Quickmatching a contact and a web bookmark - two of the many uses for the integrated Search facility.
The main application menu has been 'flat' since Belle arrived (see above), but this ease of access for new users (i.e. nothing is hidden) is a pain for experienced users (like me) - I create folders for 'Video-related' applications, for 'Games' and for 'Rarely-used' applications. Putting icons into these folders is as easy as long pressing one and choosing 'Move to folder'. The system works very well, I end up with about three screens of icons to scroll up and down, at most.
One of the most significant changes for Belle FP2 was the addition of a 'staggered' layout qwerty keyboard with multitouch. The old 'grid' keyboards are still there in the OS and brought up by some legacy applications, as indeed is the old 'numeric keypad' method of entry. As indeed is a brand new, rewritten numeric keypad. Gah - I said things were a little confusing under the hood in places!
Staying with the QWERTY defaults though, the new keyboard is (as is typical for Symbian) two steps forward and one step backwards:
The new layout is similar to those on most other 2012 smartphones, so will be welcomed by users and critics alike, while the multitouch handling means that you can, in theory, go a lot faster when typing, not having to lift each fingertip cleanly before placing the next one. The aforementioned step backwards is because there's now no option (at least in the current firmware build) to auto-insert word corrections. So you can't hammer away, iPhone-style, and trust the software to kick in - instead you have to keep a close eye on what you're typing and, when a word goes wrong, you have to tap the appropriate correction from the suggestions listed above the virtual keys. In practice, this slows down input to more or less what it was without multitouch - maybe slower.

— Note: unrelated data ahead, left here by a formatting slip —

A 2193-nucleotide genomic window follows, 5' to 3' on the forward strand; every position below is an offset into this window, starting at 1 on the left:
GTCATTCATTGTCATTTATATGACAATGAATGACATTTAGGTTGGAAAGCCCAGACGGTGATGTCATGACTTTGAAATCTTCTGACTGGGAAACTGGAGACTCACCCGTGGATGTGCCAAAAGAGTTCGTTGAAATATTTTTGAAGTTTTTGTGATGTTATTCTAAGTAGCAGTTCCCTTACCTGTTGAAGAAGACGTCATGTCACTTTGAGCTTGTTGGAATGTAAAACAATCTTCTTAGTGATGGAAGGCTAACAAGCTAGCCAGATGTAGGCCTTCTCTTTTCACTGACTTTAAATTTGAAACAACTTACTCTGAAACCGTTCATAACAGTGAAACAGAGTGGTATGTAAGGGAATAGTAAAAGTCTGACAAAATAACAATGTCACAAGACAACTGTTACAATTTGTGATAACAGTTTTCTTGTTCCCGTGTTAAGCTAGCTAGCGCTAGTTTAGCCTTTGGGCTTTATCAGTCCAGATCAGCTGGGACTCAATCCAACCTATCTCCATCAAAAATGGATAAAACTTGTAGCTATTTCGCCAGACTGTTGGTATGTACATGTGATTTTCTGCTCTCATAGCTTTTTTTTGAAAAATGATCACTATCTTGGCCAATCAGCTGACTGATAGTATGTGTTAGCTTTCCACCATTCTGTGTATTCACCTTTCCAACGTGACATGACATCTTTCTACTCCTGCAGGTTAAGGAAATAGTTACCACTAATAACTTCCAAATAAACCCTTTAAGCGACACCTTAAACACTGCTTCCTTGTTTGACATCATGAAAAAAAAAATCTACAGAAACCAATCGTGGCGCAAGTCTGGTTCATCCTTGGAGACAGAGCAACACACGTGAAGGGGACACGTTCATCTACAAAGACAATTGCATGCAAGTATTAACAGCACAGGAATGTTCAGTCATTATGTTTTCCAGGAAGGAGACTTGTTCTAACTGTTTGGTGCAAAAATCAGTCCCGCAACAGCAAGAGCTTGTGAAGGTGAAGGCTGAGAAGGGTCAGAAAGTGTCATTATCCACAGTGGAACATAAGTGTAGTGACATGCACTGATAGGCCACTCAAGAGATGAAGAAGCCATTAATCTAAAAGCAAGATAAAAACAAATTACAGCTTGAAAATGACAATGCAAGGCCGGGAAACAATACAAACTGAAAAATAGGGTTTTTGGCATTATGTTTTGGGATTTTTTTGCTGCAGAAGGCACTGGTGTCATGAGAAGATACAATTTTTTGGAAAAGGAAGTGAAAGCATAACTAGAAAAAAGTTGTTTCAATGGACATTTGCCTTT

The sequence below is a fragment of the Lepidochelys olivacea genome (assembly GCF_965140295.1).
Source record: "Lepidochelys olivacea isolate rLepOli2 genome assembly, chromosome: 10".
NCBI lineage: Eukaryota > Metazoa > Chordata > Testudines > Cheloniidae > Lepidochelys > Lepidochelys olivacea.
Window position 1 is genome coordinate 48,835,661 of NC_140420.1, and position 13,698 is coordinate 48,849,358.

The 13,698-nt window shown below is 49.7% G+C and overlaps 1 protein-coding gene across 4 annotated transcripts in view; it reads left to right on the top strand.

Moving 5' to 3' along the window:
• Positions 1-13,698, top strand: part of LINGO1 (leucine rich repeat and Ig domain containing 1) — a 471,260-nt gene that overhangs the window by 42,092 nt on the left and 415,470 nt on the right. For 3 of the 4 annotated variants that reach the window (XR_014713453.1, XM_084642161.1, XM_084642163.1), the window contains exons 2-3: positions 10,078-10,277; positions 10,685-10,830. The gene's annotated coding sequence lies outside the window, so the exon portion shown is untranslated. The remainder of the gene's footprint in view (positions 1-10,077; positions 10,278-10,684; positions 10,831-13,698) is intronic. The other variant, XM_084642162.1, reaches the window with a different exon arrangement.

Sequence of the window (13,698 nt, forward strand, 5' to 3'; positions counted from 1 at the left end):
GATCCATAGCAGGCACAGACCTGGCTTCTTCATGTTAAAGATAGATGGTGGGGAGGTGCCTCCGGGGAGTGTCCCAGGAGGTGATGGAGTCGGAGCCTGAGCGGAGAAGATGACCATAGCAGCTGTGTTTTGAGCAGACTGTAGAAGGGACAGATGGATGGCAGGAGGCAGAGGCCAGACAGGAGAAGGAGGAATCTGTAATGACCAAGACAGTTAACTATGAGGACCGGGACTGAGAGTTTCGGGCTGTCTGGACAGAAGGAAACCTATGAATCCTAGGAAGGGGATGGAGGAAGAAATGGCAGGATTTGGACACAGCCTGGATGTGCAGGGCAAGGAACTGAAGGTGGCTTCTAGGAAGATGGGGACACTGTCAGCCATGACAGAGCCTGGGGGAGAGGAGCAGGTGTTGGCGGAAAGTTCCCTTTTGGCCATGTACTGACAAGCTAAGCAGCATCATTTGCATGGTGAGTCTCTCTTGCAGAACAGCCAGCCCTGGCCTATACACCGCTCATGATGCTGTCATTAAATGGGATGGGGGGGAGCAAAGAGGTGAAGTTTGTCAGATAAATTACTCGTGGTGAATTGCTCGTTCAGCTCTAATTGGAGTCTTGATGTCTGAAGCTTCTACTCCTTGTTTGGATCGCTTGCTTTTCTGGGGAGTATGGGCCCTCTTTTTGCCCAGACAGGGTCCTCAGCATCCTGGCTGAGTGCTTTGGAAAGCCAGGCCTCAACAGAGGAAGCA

Such an omission can be argued to be a deliberate design decision ("People hate having their words corrected to something they didn't mean"), but in my view the vast majority of users will want (and expect) auto-correction, just as on iOS, Android and Windows Phone. A major disappointment, though surely something that can be easily fixed by Nokia in a software update/patch, if there's still the will and resources at Accenture.
Of note is that the most commonly used punctuation symbols are now not only on the underlying symbol keyboard, they're also mounted as a quick-tap panel of eight that pops up when you long press comma (,) or period (.), in much the same way as long pressing a letter pops up a panel of accented character options has always done on Symbian's QWERTY implementation.